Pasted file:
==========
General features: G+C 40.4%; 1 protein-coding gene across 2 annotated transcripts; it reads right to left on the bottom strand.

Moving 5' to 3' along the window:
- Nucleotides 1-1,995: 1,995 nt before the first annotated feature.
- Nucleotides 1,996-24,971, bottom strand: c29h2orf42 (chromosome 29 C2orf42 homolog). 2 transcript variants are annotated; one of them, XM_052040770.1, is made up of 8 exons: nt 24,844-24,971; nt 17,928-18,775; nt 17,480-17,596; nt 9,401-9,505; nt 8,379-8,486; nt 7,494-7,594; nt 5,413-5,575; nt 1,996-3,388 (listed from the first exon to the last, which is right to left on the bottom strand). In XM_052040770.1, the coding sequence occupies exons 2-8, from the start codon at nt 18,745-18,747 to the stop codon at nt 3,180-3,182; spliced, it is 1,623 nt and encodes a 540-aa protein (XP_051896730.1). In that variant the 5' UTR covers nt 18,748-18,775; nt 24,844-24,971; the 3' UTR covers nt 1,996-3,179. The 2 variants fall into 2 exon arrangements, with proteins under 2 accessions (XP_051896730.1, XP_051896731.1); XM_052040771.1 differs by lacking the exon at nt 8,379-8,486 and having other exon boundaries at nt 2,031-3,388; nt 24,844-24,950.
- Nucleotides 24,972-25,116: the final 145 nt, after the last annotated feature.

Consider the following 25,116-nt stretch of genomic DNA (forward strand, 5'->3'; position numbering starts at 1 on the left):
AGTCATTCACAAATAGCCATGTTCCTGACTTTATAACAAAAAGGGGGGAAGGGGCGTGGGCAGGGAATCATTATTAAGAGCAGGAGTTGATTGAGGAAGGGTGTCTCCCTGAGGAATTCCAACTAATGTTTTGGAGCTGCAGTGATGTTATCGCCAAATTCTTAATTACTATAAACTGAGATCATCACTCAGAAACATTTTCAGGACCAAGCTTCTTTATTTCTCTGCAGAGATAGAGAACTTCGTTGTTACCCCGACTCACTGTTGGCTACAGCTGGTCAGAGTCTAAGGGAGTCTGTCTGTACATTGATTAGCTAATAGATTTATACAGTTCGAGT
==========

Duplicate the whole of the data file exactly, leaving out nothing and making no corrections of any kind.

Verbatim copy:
General features: G+C 40.4%; 1 protein-coding gene across 2 annotated transcripts; it reads right to left on the bottom strand.

Moving 5' to 3' along the window:
- Nucleotides 1-1,995: 1,995 nt before the first annotated feature.
- Nucleotides 1,996-24,971, bottom strand: c29h2orf42 (chromosome 29 C2orf42 homolog). 2 transcript variants are annotated; one of them, XM_052040770.1, is made up of 8 exons: nt 24,844-24,971; nt 17,928-18,775; nt 17,480-17,596; nt 9,401-9,505; nt 8,379-8,486; nt 7,494-7,594; nt 5,413-5,575; nt 1,996-3,388 (listed from the first exon to the last, which is right to left on the bottom strand). In XM_052040770.1, the coding sequence occupies exons 2-8, from the start codon at nt 18,745-18,747 to the stop codon at nt 3,180-3,182; spliced, it is 1,623 nt and encodes a 540-aa protein (XP_051896730.1). In that variant the 5' UTR covers nt 18,748-18,775; nt 24,844-24,971; the 3' UTR covers nt 1,996-3,179. The 2 variants fall into 2 exon arrangements, with proteins under 2 accessions (XP_051896730.1, XP_051896731.1); XM_052040771.1 differs by lacking the exon at nt 8,379-8,486 and having other exon boundaries at nt 2,031-3,388; nt 24,844-24,950.
- Nucleotides 24,972-25,116: the final 145 nt, after the last annotated feature.

Consider the following 25,116-nt stretch of genomic DNA (forward strand, 5'->3'; position numbering starts at 1 on the left):
AGTCATTCACAAATAGCCATGTTCCTGACTTTATAACAAAAAGGGGGGAAGGGGCGTGGGCAGGGAATCATTATTAAGAGCAGGAGTTGATTGAGGAAGGGTGTCTCCCTGAGGAATTCCAACTAATGTTTTGGAGCTGCAGTGATGTTATCGCCAAATTCTTAATTACTATAAACTGAGATCATCACTCAGAAACATTTTCAGGACCAAGCTTCTTTATTTCTCTGCAGAGATAGAGAACTTCGTTGTTACCCCGACTCACTGTTGGCTACAGCTGGTCAGAGTCTAAGGGAGTCTGTCTGTACATTGATTAGCTAATAGATTTATACAGTTCGAGT